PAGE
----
A phishing email is a scam by which a person is tricked into giving their confidential information to a third party so they can use it for illicit purposes.
The above image is an example of the most recent phishing email to surface. Even though Campus Technology Services would never ask for any personal information over an email, there are a couple of things to keep in mind when faced with emails like this. First, always check the address from the sender, not just the name, and, secondly, always hover over links included in the emails to see where they will take you.
If you have responded to one of these phishing emails, or you feel like your email account has been tampered with, please reset your password immediately at www.oswego.edu/reset.
Most importantly, if you see something suspicious, please say something! Marking emails as spam or phishing will help Google better detect illicit messages in the future.
For more information, you can visit this Google Support Article about phishing, or reach out to the CTS Help Desk. The Help Desk can be reached at firstname.lastname@example.org or 315-312-3456.
CTS sent a campus-wide announcement on Tuesday, September 8, regarding suspicious emails that were sent from and to campus email addresses. The emails started over Labor Day weekend and continued into Tuesday. To resolve the issue, CTS has taken multiple steps.
- Google monitors suspicious activity for our domain and communicates with CTS as they identify compromised accounts. CTS actively monitors that information and suspends compromised accounts. On Tuesday, we suspended approximately 1,150 SUNY Oswego accounts that were compromised.
- CTS is working with users to restore their service. As of this writing, we have worked with over 250 active account owners to reopen their accounts.
- We are working with the New York State Cyber Security Operations Center (CSOC) to investigate the incident. The CSOC is researching the contents of the email and the website that the link took people to. If you happened to click the link in the email, you should change your email password immediately, and the password to any other accounts that use the same password.
- We have been in contact with other colleges and universities that have been affected by the same phishing incident. This particular phishing incident has been reported at some other campuses, including some in the state of New York.
- You may have noticed that some of the phishing emails were sent to your spam folder while others made it through to your inbox. CTS has hardened the spam filtering so more messages in the future will automatically be filtered. However, we urge you to monitor your spam folder in case some legitimate messages are filtered.
If you would like to check your own account activity, the CTS webpage has three steps that walk you through how to do it. If you see login attempts from states or countries you have not visited, your account is likely compromised. Notify the CTS Help Desk immediately and follow the instructions in the article for resetting your password and signing out of all sessions.
As we learn more, we will keep you posted. In the meantime, please let us know if you have any questions by contacting the Help Desk at email@example.com or 315.312.3456.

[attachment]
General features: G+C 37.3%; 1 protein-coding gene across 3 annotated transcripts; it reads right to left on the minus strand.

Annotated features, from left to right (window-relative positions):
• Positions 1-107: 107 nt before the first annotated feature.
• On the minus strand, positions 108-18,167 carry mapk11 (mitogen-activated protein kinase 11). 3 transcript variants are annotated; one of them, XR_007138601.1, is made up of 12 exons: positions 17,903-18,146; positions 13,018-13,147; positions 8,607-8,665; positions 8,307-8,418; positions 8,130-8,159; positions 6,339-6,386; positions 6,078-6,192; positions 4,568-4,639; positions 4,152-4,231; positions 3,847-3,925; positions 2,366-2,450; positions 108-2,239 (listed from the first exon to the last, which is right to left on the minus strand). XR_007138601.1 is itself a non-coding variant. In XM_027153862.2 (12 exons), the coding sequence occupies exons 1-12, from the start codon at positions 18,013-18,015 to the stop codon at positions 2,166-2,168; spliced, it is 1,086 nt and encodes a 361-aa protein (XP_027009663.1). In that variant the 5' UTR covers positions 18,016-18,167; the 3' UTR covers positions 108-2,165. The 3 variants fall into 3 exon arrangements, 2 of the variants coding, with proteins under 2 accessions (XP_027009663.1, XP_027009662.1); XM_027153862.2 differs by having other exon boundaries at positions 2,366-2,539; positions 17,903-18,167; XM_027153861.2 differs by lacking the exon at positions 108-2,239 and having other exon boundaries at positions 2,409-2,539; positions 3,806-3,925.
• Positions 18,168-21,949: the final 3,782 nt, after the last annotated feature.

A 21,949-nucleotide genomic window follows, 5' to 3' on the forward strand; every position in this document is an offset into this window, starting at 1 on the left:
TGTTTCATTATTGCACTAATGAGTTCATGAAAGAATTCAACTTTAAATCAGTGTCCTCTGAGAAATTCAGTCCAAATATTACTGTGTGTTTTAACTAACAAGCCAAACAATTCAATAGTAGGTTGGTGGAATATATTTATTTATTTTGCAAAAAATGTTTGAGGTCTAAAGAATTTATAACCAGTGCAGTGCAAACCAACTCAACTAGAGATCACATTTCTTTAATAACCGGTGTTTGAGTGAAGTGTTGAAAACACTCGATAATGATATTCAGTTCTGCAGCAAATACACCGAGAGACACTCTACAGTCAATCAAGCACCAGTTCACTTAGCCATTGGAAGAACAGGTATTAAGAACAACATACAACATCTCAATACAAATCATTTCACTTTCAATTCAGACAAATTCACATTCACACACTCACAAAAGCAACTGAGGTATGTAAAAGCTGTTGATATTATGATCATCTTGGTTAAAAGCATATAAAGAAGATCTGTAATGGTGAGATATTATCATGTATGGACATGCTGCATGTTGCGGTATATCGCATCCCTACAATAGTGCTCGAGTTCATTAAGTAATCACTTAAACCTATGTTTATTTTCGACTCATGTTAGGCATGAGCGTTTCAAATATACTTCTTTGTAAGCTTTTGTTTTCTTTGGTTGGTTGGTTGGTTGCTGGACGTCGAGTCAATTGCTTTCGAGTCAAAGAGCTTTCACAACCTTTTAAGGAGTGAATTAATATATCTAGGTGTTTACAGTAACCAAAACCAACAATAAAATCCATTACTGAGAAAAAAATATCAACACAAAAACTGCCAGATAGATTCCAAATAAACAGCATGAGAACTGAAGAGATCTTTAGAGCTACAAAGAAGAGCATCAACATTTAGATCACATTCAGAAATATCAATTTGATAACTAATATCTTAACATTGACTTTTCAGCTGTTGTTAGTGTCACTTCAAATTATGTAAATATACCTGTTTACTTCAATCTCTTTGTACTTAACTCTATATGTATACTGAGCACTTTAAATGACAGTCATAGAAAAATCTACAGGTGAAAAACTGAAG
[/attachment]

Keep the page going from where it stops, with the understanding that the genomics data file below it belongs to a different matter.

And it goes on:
Below are instructions on how you can check your LakerApps account activity. This is important to make sure your account is not being used by others to send spam or phishing emails.
- Login to LakerApps at www.oswego.edu/mail
- Click the “Details” link in the “Last account activity” area at the bottom of the page in the right corner. You may need to scroll down in order to see the link.
- Check the details of your account activity. If you see anything suspicious, especially in states or countries you have not been, change your password immediately and notify the CTS Help Desk. Also, click on the “Sign out all other web sessions” button near the top of the window.
CTS is aware of suspicious emails that are being sent from and to campus email addresses and is working to resolve the issue. We have identified Oswego accounts that the emails are originating from and have suspended them until the issue is resolved. These accounts are notified of suspension upon attempting to login to LakerApps email. Owners should call the Help Desk at 315.312.3456 for assistance.
With National Cyber Security Awareness Month right around the corner in October, this is a good time to remind the whole campus about frequently changing and selecting effective passwords. We would like to encourage everyone to change their passwords on a regular basis.
Changing Your Password
To change your password, please follow these instructions:
- Login to www.oswego.edu/admin with your current Laker NetID
- Click on the “Change your password” link
- Please ensure you DO NOT reset it to a password you have used in the past
- Logout and then log back in with your new password
- Click the “Set your security question” to create a secure question and answer
- Log out
Checking Your Account Activity
In addition, it is also good practice to check when and where your LakerApps account is being used from. Google makes this available with the “Last account activity” feature.
In their “Last Account Activity” support article, Google mentions the following in regards to concurrent sessions.